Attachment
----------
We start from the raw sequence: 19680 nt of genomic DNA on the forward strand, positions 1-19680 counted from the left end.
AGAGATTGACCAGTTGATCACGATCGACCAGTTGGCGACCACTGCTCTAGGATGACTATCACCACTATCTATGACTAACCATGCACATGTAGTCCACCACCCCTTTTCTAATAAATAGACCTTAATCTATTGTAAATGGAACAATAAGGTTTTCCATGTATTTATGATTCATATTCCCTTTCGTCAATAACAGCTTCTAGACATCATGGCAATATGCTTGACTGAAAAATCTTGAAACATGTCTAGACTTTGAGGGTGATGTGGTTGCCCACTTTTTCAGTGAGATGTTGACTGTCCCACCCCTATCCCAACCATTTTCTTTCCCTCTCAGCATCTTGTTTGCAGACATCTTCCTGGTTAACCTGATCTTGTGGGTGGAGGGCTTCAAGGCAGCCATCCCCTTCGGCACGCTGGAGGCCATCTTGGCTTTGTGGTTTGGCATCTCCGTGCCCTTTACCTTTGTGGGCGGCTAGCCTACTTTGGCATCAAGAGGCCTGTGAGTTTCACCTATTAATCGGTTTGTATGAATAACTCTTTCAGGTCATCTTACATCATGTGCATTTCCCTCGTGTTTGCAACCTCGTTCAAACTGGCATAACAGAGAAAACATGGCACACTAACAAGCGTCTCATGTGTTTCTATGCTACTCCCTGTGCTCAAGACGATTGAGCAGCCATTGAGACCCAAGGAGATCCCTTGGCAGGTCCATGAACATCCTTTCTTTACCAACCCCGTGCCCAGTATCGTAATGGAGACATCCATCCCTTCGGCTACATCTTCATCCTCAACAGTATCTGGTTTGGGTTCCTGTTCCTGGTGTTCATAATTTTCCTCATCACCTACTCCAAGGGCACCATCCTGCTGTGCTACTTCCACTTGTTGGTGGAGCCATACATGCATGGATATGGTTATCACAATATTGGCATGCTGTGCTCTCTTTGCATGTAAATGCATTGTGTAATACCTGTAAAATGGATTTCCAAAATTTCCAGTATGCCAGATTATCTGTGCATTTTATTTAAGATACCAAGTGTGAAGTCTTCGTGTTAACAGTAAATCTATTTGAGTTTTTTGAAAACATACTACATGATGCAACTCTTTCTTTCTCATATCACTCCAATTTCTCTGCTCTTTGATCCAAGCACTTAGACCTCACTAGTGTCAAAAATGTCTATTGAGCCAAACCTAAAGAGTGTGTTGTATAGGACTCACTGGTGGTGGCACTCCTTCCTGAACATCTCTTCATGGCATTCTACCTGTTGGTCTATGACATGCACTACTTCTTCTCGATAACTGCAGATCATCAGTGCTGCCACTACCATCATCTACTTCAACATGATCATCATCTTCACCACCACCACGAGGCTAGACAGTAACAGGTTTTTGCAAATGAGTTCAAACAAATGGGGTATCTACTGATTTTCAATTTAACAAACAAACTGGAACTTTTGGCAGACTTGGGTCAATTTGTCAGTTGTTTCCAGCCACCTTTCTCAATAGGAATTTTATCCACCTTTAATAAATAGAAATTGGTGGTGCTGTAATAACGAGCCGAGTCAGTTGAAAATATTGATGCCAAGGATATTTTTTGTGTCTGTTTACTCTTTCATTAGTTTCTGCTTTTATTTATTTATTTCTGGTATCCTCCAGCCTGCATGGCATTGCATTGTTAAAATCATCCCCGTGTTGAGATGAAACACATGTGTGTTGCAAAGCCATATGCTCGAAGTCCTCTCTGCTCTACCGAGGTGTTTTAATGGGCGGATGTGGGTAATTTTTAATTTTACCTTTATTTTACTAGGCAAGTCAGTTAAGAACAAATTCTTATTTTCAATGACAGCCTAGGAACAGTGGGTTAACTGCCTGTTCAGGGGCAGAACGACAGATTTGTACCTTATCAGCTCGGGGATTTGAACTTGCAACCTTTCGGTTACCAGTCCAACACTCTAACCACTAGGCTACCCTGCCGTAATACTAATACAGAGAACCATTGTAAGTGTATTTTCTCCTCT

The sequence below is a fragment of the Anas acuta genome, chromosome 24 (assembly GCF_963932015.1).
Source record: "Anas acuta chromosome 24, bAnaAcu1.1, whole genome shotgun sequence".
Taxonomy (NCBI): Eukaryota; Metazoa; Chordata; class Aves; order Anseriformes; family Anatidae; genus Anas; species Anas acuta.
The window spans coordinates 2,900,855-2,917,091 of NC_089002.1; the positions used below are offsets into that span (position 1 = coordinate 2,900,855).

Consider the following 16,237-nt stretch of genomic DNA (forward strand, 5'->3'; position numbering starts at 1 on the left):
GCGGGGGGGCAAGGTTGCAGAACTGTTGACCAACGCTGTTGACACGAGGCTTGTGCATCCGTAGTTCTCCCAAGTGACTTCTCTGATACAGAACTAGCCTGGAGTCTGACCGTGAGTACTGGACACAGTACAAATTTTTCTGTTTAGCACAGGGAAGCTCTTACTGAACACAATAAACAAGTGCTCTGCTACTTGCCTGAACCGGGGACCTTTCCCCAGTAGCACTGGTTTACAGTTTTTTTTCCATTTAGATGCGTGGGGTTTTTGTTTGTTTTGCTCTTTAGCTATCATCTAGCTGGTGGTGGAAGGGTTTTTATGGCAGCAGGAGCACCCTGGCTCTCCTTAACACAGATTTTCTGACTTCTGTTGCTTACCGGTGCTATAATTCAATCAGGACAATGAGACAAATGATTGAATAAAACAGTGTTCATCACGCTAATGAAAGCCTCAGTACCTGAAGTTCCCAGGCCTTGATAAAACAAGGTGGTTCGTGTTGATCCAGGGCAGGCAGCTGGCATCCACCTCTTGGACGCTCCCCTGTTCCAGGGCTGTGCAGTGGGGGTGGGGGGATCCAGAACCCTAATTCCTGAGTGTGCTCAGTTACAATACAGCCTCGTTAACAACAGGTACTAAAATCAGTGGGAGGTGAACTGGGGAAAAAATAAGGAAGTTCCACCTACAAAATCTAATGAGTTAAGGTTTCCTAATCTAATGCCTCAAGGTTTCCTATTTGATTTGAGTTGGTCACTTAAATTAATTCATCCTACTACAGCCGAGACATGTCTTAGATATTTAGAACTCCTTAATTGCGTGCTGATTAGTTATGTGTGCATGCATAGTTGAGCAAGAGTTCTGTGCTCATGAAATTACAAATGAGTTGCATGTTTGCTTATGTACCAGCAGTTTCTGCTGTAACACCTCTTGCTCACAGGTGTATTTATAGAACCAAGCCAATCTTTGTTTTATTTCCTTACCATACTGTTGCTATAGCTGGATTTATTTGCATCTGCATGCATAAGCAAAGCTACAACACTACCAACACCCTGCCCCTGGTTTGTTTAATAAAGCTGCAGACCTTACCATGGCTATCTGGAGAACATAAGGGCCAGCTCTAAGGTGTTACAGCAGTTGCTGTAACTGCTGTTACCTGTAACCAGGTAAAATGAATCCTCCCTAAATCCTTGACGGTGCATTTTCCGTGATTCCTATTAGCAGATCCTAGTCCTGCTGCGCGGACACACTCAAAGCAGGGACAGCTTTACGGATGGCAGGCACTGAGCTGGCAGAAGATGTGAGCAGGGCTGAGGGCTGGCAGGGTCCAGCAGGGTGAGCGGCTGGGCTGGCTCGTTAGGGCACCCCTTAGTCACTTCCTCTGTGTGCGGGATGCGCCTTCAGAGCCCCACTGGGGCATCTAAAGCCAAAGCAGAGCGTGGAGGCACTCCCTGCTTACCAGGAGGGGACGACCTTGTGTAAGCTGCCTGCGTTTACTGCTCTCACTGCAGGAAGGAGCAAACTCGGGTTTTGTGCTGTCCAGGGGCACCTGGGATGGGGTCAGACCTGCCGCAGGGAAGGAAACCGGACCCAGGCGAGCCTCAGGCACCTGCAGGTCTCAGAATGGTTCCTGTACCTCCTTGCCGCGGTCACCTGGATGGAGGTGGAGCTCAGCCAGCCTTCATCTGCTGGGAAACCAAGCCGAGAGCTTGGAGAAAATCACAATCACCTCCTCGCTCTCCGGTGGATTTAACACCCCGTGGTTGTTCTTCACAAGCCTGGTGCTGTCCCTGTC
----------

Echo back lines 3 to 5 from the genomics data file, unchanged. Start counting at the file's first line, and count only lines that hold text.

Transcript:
The sequence below is a fragment of the Anas acuta genome, chromosome 24 (assembly GCF_963932015.1).
Source record: "Anas acuta chromosome 24, bAnaAcu1.1, whole genome shotgun sequence".
Taxonomy (NCBI): Eukaryota; Metazoa; Chordata; class Aves; order Anseriformes; family Anatidae; genus Anas; species Anas acuta.